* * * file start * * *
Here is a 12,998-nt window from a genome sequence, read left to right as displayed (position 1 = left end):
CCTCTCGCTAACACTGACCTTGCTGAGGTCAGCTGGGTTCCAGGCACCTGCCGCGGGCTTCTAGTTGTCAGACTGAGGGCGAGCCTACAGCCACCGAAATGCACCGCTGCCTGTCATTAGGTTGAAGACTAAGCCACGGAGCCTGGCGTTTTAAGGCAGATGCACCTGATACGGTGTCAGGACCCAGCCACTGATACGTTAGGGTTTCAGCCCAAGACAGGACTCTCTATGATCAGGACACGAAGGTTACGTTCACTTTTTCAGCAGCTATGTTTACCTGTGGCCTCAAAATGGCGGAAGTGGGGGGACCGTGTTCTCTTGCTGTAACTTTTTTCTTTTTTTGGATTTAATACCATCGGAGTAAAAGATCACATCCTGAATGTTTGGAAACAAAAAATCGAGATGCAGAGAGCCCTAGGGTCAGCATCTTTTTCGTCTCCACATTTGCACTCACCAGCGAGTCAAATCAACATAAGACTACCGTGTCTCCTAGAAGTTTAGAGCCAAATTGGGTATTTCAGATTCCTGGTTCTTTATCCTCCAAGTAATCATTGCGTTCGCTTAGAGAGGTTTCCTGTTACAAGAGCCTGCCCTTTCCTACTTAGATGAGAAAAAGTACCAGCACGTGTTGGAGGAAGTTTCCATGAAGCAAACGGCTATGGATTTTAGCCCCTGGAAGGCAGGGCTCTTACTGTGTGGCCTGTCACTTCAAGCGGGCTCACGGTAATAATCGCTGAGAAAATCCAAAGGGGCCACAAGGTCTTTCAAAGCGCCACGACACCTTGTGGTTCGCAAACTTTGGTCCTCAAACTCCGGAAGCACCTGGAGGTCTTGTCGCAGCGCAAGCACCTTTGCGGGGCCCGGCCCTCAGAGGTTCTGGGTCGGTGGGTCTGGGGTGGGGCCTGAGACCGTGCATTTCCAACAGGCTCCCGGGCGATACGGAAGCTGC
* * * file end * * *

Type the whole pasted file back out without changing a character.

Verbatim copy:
Here is a 12,998-nt window from a genome sequence, read left to right as displayed (position 1 = left end):
CCTCTCGCTAACACTGACCTTGCTGAGGTCAGCTGGGTTCCAGGCACCTGCCGCGGGCTTCTAGTTGTCAGACTGAGGGCGAGCCTACAGCCACCGAAATGCACCGCTGCCTGTCATTAGGTTGAAGACTAAGCCACGGAGCCTGGCGTTTTAAGGCAGATGCACCTGATACGGTGTCAGGACCCAGCCACTGATACGTTAGGGTTTCAGCCCAAGACAGGACTCTCTATGATCAGGACACGAAGGTTACGTTCACTTTTTCAGCAGCTATGTTTACCTGTGGCCTCAAAATGGCGGAAGTGGGGGGACCGTGTTCTCTTGCTGTAACTTTTTTCTTTTTTTGGATTTAATACCATCGGAGTAAAAGATCACATCCTGAATGTTTGGAAACAAAAAATCGAGATGCAGAGAGCCCTAGGGTCAGCATCTTTTTCGTCTCCACATTTGCACTCACCAGCGAGTCAAATCAACATAAGACTACCGTGTCTCCTAGAAGTTTAGAGCCAAATTGGGTATTTCAGATTCCTGGTTCTTTATCCTCCAAGTAATCATTGCGTTCGCTTAGAGAGGTTTCCTGTTACAAGAGCCTGCCCTTTCCTACTTAGATGAGAAAAAGTACCAGCACGTGTTGGAGGAAGTTTCCATGAAGCAAACGGCTATGGATTTTAGCCCCTGGAAGGCAGGGCTCTTACTGTGTGGCCTGTCACTTCAAGCGGGCTCACGGTAATAATCGCTGAGAAAATCCAAAGGGGCCACAAGGTCTTTCAAAGCGCCACGACACCTTGTGGTTCGCAAACTTTGGTCCTCAAACTCCGGAAGCACCTGGAGGTCTTGTCGCAGCGCAAGCACCTTTGCGGGGCCCGGCCCTCAGAGGTTCTGGGTCGGTGGGTCTGGGGTGGGGCCTGAGACCGTGCATTTCCAACAGGCTCCCGGGCGATACGGAAGCTGC